When I googled some of the top struggles of job seekers, the following popped up:
- They don’t know what they want
- Their past experience does not align with roles they want to switch to
- They aren’t getting interview calls
- They are getting interview calls but not offers
While an impressive resume studded with ‘technical skills’, ‘certifications’, prestigious ‘alma mater’, ‘work experience’ and Fortune 500’s are good hooks, lack of clarity about the kind of role you want can thwart all your milestones on paper and otherwise.
Every company we apply to is building solutions to help customers. They have a pipeline for every offering and it is our responsibility to highlight where we fit in best with our skill set, how and why so. And this is because we use technology and our expertise to help build and shape informed business and product decisions.
Of course, job hunt is 70% you and 30% luck. Sometimes, in spite of acing the technical, behavioral, and case study rounds, we get rejected because we did not meet the expectations of the interviewer. And sometimes, after reading the job description we think to ourselves ‘ Wow I would fit really well into this role’ only to end up receiving an automated rejection email within days of applying for the same.
So in the end it boils down to:
- What do recruiters and interviewers look for in our resume to begin with
- How do I convince them I am ‘a great fit’ for the role
The ultimate trick? Put yourself in a recruiter/interviewer’s shoes and then draft your resume and answers.
What did you do, Why and How did you do it, What impact did your actions have are how we are told to structure our bullet points in resumes. You can be a software developer, a product manager, or a management consultant, the rule of thumb remains the same. And that is because every employee in an organization contributes towards helping optimize, streamline, improvise or launch business and product solutions with the help of technology.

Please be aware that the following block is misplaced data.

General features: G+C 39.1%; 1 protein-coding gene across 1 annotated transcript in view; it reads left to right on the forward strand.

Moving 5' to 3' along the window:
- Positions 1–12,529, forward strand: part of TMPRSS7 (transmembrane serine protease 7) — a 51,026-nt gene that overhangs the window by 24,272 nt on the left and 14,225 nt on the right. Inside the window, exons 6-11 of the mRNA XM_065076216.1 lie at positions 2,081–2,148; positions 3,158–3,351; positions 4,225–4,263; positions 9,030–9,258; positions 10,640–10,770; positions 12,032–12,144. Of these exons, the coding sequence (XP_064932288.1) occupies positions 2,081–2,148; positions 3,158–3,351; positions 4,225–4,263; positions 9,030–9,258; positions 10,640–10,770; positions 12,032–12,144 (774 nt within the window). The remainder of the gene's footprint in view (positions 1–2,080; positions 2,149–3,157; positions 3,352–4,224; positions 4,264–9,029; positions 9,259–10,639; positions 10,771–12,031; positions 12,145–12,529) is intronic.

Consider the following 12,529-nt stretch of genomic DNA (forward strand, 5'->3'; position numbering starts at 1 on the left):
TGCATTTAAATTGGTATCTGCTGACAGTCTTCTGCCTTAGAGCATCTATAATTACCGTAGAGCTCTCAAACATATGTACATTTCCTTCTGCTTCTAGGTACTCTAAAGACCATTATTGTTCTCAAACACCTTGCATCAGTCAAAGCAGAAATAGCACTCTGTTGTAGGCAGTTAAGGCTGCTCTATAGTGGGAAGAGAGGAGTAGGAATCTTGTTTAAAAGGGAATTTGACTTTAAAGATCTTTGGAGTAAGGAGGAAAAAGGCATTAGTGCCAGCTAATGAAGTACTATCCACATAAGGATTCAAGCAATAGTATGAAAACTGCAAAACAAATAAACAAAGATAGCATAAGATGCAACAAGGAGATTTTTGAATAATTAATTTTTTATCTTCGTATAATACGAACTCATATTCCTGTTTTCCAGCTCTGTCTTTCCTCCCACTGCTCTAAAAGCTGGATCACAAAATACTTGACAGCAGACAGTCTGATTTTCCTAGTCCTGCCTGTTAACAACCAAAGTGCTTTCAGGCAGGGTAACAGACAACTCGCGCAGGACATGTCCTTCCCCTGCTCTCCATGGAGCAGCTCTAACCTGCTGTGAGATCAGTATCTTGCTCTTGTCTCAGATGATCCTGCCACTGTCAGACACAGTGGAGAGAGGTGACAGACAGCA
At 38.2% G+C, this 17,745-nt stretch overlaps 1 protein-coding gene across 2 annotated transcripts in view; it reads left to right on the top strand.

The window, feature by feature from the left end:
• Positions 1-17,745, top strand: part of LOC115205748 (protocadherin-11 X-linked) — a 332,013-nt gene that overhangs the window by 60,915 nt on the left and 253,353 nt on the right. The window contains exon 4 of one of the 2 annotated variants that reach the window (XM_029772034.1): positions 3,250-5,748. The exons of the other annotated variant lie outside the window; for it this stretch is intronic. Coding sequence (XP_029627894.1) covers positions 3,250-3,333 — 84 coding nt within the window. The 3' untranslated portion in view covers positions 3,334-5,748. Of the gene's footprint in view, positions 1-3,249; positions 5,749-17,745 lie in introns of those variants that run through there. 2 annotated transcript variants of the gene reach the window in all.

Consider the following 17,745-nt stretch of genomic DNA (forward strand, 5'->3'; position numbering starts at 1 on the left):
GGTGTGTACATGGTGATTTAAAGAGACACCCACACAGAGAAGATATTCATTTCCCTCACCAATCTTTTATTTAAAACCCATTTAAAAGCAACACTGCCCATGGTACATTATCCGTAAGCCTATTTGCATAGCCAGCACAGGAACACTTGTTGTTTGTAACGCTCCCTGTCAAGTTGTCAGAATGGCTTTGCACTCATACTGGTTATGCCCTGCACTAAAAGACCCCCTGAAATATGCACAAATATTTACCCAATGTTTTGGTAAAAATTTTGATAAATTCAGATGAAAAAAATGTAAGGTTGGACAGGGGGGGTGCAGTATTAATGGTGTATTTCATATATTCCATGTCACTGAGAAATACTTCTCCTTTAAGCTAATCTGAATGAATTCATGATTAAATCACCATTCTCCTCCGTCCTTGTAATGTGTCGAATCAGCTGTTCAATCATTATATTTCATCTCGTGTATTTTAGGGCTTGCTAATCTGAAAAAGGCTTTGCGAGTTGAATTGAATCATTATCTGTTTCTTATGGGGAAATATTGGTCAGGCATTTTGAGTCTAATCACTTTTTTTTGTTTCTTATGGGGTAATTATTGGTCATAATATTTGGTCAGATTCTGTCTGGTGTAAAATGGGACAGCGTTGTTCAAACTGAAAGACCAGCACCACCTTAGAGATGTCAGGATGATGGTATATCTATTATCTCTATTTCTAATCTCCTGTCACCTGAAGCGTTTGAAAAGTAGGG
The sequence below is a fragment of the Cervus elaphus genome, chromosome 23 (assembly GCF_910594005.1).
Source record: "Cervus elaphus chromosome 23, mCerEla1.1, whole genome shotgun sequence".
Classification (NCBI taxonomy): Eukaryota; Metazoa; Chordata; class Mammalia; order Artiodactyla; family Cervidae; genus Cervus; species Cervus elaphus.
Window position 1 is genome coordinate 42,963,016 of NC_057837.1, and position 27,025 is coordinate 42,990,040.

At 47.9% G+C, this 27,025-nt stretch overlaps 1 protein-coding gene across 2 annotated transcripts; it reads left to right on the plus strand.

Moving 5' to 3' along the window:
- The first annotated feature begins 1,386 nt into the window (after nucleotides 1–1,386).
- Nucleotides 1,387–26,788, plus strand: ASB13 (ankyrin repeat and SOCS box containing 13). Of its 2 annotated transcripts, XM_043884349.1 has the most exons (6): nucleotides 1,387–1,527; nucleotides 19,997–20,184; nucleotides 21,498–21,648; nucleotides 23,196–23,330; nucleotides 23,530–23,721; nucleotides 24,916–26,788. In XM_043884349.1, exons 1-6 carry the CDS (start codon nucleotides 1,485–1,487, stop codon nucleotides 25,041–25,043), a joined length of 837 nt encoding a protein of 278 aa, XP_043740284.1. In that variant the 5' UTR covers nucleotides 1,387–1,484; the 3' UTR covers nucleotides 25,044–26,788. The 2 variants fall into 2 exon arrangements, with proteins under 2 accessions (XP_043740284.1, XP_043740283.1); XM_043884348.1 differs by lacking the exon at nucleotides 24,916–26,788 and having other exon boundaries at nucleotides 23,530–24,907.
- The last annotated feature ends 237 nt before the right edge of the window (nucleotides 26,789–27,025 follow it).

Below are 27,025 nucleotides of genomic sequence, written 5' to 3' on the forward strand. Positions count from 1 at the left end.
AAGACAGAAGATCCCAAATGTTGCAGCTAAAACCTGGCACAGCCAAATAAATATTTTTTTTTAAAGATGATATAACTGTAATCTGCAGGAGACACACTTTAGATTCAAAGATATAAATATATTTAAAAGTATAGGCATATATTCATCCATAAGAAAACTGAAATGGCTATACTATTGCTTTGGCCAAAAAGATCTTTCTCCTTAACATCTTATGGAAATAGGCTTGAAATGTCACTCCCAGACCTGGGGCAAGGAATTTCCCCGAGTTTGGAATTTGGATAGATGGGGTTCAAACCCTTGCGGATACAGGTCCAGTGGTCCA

C++, Java, SQL, Tableau, HP ALM and the likes wouldn’t count for anything if they did not help deliver and build better solutions. To be able to showcase your skills and expertise (both technical and non-technical) in ways that highlight the business challenge and henceforth the solutions you were a part of is key. When listing projects (whether as a grad student or as an industry professional) make sure to give some context in terms of what the challenge was and what technology tools you used to come up with a solution.
For those who struggle with switching roles, it is important to showcase some of the transferrable skills you can bring to this new role. With the help of past work experience and passion projects, you can bolster your reasoning for ‘Why you are a great fit even though your work experience was in a different industry’.
A simple example is as follows:
You have worked as a data analyst at an ecommerce company for the past 3 years and are now keen on applying for a product management role at a social media company. Here are some skills that you could immediately use in your new role: